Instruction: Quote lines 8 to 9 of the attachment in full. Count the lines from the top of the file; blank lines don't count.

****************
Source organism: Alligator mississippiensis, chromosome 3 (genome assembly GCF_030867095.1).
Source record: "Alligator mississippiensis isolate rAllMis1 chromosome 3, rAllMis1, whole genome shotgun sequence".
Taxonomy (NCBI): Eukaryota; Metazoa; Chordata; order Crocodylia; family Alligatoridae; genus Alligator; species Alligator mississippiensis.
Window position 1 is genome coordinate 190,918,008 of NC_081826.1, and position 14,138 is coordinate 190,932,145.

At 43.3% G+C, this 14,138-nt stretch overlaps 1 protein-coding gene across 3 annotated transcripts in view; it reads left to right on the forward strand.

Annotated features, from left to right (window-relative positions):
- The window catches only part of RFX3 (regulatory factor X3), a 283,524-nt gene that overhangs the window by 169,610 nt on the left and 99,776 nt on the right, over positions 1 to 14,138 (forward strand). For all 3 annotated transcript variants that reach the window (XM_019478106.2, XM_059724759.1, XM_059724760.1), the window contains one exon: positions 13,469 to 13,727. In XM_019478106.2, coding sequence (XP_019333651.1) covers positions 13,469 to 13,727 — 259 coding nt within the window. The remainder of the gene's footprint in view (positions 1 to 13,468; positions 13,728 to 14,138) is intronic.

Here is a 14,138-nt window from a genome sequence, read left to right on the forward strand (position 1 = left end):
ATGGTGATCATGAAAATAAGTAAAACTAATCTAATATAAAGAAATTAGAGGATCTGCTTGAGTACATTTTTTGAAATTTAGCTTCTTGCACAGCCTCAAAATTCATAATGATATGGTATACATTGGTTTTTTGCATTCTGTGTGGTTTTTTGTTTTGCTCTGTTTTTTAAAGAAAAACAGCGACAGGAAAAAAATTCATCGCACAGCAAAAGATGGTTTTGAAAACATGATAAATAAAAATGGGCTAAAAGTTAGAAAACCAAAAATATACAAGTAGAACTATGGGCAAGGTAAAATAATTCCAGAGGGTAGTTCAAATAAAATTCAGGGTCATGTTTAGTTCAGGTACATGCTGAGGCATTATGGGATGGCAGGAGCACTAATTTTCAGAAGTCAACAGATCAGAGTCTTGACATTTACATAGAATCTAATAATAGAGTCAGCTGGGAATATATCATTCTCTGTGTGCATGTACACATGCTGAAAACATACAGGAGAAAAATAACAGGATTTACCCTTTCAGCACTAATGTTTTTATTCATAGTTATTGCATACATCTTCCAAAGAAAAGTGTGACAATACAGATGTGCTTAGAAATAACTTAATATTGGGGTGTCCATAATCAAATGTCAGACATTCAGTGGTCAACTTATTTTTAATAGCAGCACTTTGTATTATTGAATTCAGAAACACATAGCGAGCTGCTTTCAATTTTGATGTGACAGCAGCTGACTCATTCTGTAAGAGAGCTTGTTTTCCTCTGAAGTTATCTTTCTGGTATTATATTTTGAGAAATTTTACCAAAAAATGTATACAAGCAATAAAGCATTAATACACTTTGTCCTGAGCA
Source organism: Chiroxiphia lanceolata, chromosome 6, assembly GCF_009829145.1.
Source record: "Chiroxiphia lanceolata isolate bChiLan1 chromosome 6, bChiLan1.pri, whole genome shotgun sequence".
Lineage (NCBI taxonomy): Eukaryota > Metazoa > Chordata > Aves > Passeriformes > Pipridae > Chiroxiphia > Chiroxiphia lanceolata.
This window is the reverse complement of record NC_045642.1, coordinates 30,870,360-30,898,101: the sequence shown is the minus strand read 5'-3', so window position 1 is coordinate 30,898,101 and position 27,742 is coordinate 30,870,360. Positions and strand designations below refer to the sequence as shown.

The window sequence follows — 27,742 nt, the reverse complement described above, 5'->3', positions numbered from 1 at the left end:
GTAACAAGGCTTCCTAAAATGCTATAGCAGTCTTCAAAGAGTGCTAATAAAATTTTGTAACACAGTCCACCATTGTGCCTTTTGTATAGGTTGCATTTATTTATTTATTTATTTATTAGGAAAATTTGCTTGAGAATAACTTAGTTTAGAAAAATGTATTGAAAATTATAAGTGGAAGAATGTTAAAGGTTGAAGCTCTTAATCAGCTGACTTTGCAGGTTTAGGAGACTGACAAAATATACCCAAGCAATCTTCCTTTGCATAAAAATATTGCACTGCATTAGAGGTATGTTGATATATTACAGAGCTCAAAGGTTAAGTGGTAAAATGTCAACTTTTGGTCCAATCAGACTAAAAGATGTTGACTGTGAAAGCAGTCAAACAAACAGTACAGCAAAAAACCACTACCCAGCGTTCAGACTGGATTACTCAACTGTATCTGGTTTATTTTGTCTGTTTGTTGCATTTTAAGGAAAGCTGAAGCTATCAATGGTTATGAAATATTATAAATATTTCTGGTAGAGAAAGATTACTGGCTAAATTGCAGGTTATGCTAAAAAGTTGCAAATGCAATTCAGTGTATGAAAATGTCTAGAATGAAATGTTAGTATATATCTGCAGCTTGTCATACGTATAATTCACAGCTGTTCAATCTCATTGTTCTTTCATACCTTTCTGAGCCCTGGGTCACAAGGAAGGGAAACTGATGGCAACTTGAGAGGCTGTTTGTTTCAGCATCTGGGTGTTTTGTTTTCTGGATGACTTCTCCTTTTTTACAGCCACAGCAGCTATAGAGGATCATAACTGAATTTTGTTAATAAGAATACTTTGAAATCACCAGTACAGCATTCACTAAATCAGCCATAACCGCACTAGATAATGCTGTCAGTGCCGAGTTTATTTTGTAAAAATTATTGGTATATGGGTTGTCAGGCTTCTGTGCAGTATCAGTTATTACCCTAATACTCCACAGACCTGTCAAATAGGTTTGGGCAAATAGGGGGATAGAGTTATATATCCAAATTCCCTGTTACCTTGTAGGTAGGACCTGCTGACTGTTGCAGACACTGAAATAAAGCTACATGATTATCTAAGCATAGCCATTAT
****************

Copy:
Here is a 14,138-nt window from a genome sequence, read left to right on the forward strand (position 1 = left end):
ATGGTGATCATGAAAATAAGTAAAACTAATCTAATATAAAGAAATTAGAGGATCTGCTTGAGTACATTTTTTGAAATTTAGCTTCTTGCACAGCCTCAAAATTCATAATGATATGGTATACATTGGTTTTTTGCATTCTGTGTGGTTTTTTGTTTTGCTCTGTTTTTTAAAGAAAAACAGCGACAGGAAAAAAATTCATCGCACAGCAAAAGATGGTTTTGAAAACATGATAAATAAAAATGGGCTAAAAGTTAGAAAACCAAAAATATACAAGTAGAACTATGGGCAAGGTAAAATAATTCCAGAGGGTAGTTCAAATAAAATTCAGGGTCATGTTTAGTTCAGGTACATGCTGAGGCATTATGGGATGGCAGGAGCACTAATTTTCAGAAGTCAACAGATCAGAGTCTTGACATTTACATAGAATCTAATAATAGAGTCAGCTGGGAATATATCATTCTCTGTGTGCATGTACACATGCTGAAAACATACAGGAGAAAAATAACAGGATTTACCCTTTCAGCACTAATGTTTTTATTCATAGTTATTGCATACATCTTCCAAAGAAAAGTGTGACAATACAGATGTGCTTAGAAATAACTTAATATTGGGGTGTCCATAATCAAATGTCAGACATTCAGTGGTCAACTTATTTTTAATAGCAGCACTTTGTATTATTGAATTCAGAAACACATAGCGAGCTGCTTTCAATTTTGATGTGACAGCAGCTGACTCATTCTGTAAGAGAGCTTGTTTTCCTCTGAAGTTATCTTTCTGGTATTATATTTTGAGAAATTTTACCAAAAAATGTATACAAGCAATAAAGCATTAATACACTTTGTCCTGAGCA